Although without feelings our lives would be drab and meaningless, Western culture has lain such emphasis upon controlling or disregarding them that feelings have been undervalued. Willard Gaylin, a psychiatrist practicing in New York City, does somethings, in this well-written, intersting book, to restore feelings to their proper place in the human scheme of things. He defines feelings as our subjective awareness of our own emotional state; and hes main contention is that we should pay more attention to our feelings as pointers to, or precursors of, emotional states which may require action.
It is good to find a psychiatrist writing about such subjects as feeling proud, upset, tired, bored, touched or moved. These are not topics which are generally discussed in psycheatric textbooks, although they surely ought to be. Indeed, as Gaylin amply demonstrates by means of quotation, poets and novelists have been far more adept at portraying and understanding feelings than have psychiatrists.
Pride is one of the seven deadly sins; but I agree with Gaylin in thinking that, in our society, excessive humility is more common and at least as damaging. For, as he points out, humility "leads to despair and encouages a tolerance of inequity and injustice." He goes on: "As a psychoanalyst in mid-twentieth century America, I view pride as a virtue and its absence as the deficiency of our time. The restoration of pride is a major goal of treatment." The Christian tradition of believing it a virtue to regard oneself as a miserable sinner whose only chance of redemption is through masochistic self-sacrifice has much to answer for, since it negates that "proper pride" without which a man loses both dignity and effectiveness. Gaylin is also percipient about feeling tired, which he rightly sees as often being "a transient prodromal emotion that signals a vulnerability to depresion." In Gaylin's view "psychological strength is based on selfconfidence and self-esteem," and "the feeling of tiredness tells us that we are spending our psychic resources at a greater rate than we ate earning." He makes many shrewd observations about the state of depression, which psychoanalysts, dutifully following the lead of Freud in "Mourning and Melancholia," have too long equated with the loss of a loved object. In fact, more men commit suicide because they have lost a job than because they have lost a wife. The only reason that women more often become severely depressed because of the loss of a loved pedaon is that a woman's sense of her own worth is more frequently based entirely upon her relationship with the male on whom she is dependent. If the emancipation of women continues, it is likely that the precipitants of their depressions will come to conform more closely with those of the male pattern.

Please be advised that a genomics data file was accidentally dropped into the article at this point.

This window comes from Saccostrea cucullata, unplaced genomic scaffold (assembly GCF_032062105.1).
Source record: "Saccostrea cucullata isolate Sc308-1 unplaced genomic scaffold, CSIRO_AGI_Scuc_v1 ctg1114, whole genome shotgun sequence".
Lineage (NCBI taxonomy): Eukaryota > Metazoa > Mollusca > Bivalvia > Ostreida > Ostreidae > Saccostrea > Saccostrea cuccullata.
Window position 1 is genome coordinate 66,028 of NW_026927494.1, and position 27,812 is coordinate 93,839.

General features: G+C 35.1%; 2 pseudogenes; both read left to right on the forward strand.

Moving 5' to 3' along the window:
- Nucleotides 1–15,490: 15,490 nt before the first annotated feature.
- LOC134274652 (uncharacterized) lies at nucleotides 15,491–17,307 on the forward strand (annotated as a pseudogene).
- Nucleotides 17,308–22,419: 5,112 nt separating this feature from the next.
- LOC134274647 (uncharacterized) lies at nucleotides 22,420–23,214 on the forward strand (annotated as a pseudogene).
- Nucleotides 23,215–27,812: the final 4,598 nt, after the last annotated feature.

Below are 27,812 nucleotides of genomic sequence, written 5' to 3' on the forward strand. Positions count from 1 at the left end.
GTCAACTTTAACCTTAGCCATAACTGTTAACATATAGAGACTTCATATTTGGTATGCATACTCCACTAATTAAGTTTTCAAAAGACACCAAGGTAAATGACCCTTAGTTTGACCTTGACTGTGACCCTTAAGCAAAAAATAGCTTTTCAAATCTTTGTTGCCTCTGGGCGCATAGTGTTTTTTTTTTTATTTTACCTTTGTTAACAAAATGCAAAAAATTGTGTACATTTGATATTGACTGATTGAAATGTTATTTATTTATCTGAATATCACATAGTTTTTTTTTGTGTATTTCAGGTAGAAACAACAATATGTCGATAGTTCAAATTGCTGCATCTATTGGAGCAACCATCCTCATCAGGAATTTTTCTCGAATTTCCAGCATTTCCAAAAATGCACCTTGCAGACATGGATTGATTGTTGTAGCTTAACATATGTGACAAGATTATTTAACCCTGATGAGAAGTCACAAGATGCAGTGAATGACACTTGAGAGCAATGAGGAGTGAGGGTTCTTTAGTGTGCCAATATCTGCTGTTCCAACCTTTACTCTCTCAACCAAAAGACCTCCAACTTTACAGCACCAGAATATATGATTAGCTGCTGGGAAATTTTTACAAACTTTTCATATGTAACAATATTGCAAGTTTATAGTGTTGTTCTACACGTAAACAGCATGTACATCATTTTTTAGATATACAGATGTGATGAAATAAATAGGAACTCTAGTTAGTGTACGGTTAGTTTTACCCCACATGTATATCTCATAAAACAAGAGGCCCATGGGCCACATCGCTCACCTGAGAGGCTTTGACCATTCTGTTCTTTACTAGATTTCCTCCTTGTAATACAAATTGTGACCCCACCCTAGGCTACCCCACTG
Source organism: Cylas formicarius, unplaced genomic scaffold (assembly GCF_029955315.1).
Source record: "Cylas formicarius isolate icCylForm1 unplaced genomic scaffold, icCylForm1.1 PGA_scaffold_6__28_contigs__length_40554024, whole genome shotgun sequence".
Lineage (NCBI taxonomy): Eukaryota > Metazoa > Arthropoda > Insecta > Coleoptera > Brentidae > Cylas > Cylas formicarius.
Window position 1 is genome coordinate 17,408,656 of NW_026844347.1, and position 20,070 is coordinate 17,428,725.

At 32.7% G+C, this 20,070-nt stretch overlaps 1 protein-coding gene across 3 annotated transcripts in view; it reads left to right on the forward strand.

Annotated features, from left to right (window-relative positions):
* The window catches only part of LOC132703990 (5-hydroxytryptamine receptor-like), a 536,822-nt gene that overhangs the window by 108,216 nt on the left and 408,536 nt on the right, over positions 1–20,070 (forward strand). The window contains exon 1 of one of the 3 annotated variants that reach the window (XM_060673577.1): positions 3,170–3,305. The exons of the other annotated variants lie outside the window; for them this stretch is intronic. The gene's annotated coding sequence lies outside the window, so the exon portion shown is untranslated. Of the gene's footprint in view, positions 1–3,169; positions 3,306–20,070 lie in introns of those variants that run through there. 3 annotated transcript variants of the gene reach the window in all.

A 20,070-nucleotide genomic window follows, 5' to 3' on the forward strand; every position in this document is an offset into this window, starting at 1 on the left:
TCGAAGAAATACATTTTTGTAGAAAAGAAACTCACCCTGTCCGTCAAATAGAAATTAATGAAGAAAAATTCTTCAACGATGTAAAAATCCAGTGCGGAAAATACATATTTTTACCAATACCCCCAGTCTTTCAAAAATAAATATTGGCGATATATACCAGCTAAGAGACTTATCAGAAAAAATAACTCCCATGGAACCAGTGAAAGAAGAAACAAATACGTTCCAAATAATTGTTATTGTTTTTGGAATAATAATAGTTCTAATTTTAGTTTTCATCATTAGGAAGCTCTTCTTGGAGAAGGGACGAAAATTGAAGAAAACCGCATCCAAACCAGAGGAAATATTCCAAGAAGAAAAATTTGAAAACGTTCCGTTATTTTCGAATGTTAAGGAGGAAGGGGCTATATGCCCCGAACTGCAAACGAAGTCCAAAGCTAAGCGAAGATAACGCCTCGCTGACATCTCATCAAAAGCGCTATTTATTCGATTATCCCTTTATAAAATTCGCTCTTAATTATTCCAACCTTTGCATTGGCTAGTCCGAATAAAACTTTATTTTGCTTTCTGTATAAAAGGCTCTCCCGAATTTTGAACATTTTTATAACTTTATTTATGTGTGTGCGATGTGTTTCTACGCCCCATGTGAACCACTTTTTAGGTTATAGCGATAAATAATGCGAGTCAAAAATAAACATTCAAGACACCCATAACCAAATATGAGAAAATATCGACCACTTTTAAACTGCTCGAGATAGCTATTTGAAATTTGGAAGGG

Today we think of depression more in terms of defeat by circumstances; of feeling hopeless and helpless and unable to cope. If the loss of a loved person provokes such rddlings it is, perhaps, because the bereaved one was too dependent on the person he has lost, so Gaylin suggests. This interpretation can certainly be true in some cases, but depression is more complicated than this, as I am sure that Gaylin realizes. Recent work in England has demonstrated that, in womem, a variety of social factors, including bad housing, or having several young children at home, play an important part in determining whether depression.
Gaylin has a gift, somewhat rare amongst psychoanalysts, of discarding both jarhon and dogma, and of presenting complicated phenomena in simple sanguage. His careful delineation of the various types types of feeling and their signidicance will ab found valuable both by the layman and by his psychiatric colleagues. CAPTION: Illustration, "Your depression is contagionus." Drawing by Koren; Copyright (c) 1978, The New Yorker Magazine, Inc.